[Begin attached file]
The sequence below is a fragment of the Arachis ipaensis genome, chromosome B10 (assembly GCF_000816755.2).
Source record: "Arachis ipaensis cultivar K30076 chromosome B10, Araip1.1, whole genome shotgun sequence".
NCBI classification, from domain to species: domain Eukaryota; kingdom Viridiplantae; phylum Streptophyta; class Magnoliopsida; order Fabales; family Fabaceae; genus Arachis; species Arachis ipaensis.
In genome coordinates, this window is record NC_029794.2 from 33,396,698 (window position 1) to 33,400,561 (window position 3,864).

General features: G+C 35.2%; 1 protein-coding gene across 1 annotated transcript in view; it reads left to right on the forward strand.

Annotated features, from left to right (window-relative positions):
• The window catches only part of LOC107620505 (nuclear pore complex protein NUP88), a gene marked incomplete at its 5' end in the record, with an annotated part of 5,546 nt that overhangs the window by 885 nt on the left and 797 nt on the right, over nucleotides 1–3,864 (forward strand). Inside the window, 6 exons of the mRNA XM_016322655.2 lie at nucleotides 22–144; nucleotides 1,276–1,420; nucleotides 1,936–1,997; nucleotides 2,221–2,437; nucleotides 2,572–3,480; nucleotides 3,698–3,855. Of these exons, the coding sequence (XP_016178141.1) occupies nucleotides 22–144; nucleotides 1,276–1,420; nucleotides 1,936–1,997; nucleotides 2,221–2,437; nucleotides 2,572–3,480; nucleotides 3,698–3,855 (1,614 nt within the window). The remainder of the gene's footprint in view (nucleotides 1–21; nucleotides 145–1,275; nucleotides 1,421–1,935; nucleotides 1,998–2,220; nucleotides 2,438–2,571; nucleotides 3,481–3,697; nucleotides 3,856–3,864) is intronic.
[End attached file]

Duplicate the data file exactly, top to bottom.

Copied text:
The sequence below is a fragment of the Arachis ipaensis genome, chromosome B10 (assembly GCF_000816755.2).
Source record: "Arachis ipaensis cultivar K30076 chromosome B10, Araip1.1, whole genome shotgun sequence".
NCBI classification, from domain to species: domain Eukaryota; kingdom Viridiplantae; phylum Streptophyta; class Magnoliopsida; order Fabales; family Fabaceae; genus Arachis; species Arachis ipaensis.
In genome coordinates, this window is record NC_029794.2 from 33,396,698 (window position 1) to 33,400,561 (window position 3,864).

General features: G+C 35.2%; 1 protein-coding gene across 1 annotated transcript in view; it reads left to right on the forward strand.

Annotated features, from left to right (window-relative positions):
• The window catches only part of LOC107620505 (nuclear pore complex protein NUP88), a gene marked incomplete at its 5' end in the record, with an annotated part of 5,546 nt that overhangs the window by 885 nt on the left and 797 nt on the right, over nucleotides 1–3,864 (forward strand). Inside the window, 6 exons of the mRNA XM_016322655.2 lie at nucleotides 22–144; nucleotides 1,276–1,420; nucleotides 1,936–1,997; nucleotides 2,221–2,437; nucleotides 2,572–3,480; nucleotides 3,698–3,855. Of these exons, the coding sequence (XP_016178141.1) occupies nucleotides 22–144; nucleotides 1,276–1,420; nucleotides 1,936–1,997; nucleotides 2,221–2,437; nucleotides 2,572–3,480; nucleotides 3,698–3,855 (1,614 nt within the window). The remainder of the gene's footprint in view (nucleotides 1–21; nucleotides 145–1,275; nucleotides 1,421–1,935; nucleotides 1,998–2,220; nucleotides 2,438–2,571; nucleotides 3,481–3,697; nucleotides 3,856–3,864) is intronic.